[ih] Funny how things work out

Jack Haverty jack at 3kitty.org
Mon Feb 1 10:30:14 PST 2021

Interesting discussion of the history of Network Naming as it evolved
from a practical technical solution to a problem (JonP got tired of
having every new computer name have to go through him, and DNS
introduced a mechanism for delegation), to a scheme for making money, to
a battleground for things like "brand protection".   Yes, funny how
things work out....

That got me thinking about how all that evolution looked, when viewed
from the Users' perspective rather than from Technology Land.  What does
the Internet History of Naming look like, as it has been seen by the
Users of The Internet?

I've been Using names since the early ARPANET days, when the file at
SRI-NIC helped me remember whether my host was MITDM or MIT-DM et al.

Fast forward to today, and I no longer have a clue what name to use to
find what I want online, and the proliferation of TLDs and explosion of
names isn't helping.

I'm wondering if, from the Users' perspective, the DNS mechanisms have
simply become unusable and irrelevant.

To take a concrete example... A few years ago I was planning a home
project and a friend highly recommended a particular builder - "Talon
Construction".   Tried talonconstruction.com, but no luck.   That name
is for sale, for only $3800!   That's a big investment for a small
builder, maybe better put into new tools and equipment.

So I tried http://talon-construction.com, and sure enough there it was,
complete with pictures of projects they did, and all the usual marketing
material.  Very professional, ... looks like a good company to use.  
Then I noticed one small problem - the phone number looked strange. 
Digging around a bit in "About Us", I found their address -- somewhere
in Maryland.  But I'm in California....  

So, what else could it be.  Maybe talonconstruction.net?   Nope, they
are on the net, but based in North Carolina.   Maybe
talonconstruction.builder?  Nope -- "We can’t connect to the server at
talon-construction.builder."  Maybe builder is not a TLD?  Aargh, this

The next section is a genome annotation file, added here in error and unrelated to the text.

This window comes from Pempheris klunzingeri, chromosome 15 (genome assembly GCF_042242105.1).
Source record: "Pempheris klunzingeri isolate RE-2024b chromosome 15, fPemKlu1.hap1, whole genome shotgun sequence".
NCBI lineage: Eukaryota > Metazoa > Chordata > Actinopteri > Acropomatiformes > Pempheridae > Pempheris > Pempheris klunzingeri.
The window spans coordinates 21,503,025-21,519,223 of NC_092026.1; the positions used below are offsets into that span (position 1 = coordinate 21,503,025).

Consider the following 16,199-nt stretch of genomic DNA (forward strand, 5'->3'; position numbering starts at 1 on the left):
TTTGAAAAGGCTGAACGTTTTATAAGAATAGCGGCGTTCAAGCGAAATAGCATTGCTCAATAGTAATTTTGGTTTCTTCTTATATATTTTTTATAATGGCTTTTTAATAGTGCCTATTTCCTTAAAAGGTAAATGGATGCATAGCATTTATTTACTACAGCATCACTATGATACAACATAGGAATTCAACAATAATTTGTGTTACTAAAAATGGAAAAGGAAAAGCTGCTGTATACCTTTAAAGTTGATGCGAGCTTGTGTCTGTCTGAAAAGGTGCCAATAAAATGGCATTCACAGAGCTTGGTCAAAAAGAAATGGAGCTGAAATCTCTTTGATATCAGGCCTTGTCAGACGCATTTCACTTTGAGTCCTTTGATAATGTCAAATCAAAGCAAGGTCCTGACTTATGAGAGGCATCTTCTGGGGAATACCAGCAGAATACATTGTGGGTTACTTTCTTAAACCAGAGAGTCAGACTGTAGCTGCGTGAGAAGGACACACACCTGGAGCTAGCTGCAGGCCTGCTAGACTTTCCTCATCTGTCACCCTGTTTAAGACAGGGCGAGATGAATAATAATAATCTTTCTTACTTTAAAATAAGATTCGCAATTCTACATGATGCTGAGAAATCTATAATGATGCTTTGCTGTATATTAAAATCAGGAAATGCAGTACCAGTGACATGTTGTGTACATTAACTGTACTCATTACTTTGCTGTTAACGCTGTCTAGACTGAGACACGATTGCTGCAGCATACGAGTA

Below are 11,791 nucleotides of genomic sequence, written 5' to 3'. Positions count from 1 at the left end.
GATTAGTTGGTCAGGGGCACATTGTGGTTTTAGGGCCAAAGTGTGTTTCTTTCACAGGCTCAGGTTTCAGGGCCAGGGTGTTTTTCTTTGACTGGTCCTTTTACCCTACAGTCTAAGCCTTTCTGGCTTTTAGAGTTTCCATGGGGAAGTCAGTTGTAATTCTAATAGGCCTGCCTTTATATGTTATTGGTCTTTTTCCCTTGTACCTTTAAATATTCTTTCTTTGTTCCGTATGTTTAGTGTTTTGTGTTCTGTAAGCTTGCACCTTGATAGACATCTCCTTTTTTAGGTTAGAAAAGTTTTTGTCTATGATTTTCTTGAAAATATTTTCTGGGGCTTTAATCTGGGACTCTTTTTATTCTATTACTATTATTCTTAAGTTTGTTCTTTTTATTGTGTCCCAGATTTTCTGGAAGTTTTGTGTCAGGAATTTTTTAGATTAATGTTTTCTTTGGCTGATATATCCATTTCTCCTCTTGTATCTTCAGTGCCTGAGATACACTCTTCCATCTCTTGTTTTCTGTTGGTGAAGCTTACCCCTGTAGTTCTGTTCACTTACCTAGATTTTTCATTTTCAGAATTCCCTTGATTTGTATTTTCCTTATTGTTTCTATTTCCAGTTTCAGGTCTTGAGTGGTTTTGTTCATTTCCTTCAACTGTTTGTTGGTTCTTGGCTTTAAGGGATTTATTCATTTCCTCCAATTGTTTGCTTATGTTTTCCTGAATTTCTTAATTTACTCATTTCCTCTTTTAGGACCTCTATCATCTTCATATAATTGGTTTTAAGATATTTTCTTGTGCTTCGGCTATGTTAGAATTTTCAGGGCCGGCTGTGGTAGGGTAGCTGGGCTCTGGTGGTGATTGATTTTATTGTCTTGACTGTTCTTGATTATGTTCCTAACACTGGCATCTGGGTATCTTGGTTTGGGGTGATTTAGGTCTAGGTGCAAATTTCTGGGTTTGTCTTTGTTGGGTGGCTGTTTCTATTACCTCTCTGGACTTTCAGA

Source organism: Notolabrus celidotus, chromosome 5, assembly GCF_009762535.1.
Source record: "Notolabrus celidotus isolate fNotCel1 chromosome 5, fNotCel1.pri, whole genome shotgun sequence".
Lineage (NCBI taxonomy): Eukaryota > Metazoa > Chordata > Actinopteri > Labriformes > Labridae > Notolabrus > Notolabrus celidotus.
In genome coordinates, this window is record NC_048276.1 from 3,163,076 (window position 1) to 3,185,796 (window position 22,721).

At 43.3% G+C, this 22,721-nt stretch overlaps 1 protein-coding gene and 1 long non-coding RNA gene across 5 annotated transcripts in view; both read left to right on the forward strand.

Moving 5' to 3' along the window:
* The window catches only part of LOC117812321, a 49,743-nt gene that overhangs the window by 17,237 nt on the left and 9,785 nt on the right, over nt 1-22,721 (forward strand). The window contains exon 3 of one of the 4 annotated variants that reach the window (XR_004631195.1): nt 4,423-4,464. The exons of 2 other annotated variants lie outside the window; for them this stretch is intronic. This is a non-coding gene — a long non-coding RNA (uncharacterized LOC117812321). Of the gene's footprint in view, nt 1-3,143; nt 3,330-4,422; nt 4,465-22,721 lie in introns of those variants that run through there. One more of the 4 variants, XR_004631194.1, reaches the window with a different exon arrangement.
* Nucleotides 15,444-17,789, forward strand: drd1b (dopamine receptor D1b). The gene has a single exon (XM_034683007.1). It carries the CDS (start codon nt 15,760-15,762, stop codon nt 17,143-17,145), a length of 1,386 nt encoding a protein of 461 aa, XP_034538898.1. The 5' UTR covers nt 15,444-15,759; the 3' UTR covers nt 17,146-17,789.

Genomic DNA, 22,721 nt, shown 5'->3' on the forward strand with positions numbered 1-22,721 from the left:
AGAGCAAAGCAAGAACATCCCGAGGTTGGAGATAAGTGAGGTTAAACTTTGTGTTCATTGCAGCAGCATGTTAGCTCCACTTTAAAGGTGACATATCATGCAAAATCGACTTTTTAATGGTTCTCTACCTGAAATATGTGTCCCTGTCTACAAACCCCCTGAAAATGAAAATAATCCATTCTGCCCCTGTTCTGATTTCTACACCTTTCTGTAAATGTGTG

is silly.   When did we last get a Yellow Pages...?

Another example -- we frequent a local restaurant called Asian Garden,
reminded of its name every time we drive by the building.   So where is
it online?  Asian Garden seems unlikely to be a unique name for a
restaurant.    Try asiangarden.com...that brings up a web page that just
says "4020"?   Maybe asiangarden.net?  No, that's a company that sells
asian plants, and they don't say where they are but appear to be located
somewhere in the Central timezone - not right.  Maybe asiangarden.us -
yes!  That's a chinese restaurant...but it's in New Jersey.   Grmmph.

So what do Users actually do now to find a website, if the DNS mechanism
is so useless?

Personally, I suspect I do what everyone else does.   I use search
engines, comprehensive ones like Google and Duckduckgo, but also more
targeted ones like Yelp.   I also rely on my browser history - e.g., if
I type "asian" into the browser, my local Asian Garden pops right up
(it's asiangardengv.com BTW).  same thing with "talon".  I also use
bookmarks, but struggle with the same problem that DNS has of how to
organize everything hierarchically.  I'm also using "notes", e.g.,
Google Keep to keep track of websites and sync to multiple devices. 
Google Maps is also helpful since it shows local businesses and leads
you to their websites.   I'd really love to see some new browser
mechanisms that did a bit of integration of all this data.  So I could
do things like ask for "that sushi restaurant we really liked when we
visited here two years ago".

So, as a user, I don't really care any more what the DNS "web address"
is, whether asiangarden.gv or 19876.weirdname.whatever.something.   I
never remember those, and never type them in anymore.

That's why I'm wondering if DNS and TLDs and all the name structure is
worth all the trouble anymore.  It's still useful as a level of
indirection to separate "names" from IP addresses that may change.   But
as a mnemonic for Users, it's devolved over time to become useless.  At
least for me...maybe other Users too?

I wonder when the "brand defenders" will realize this...funny how things
work out.

/Jack Haverty


More information about the Internet-history mailing list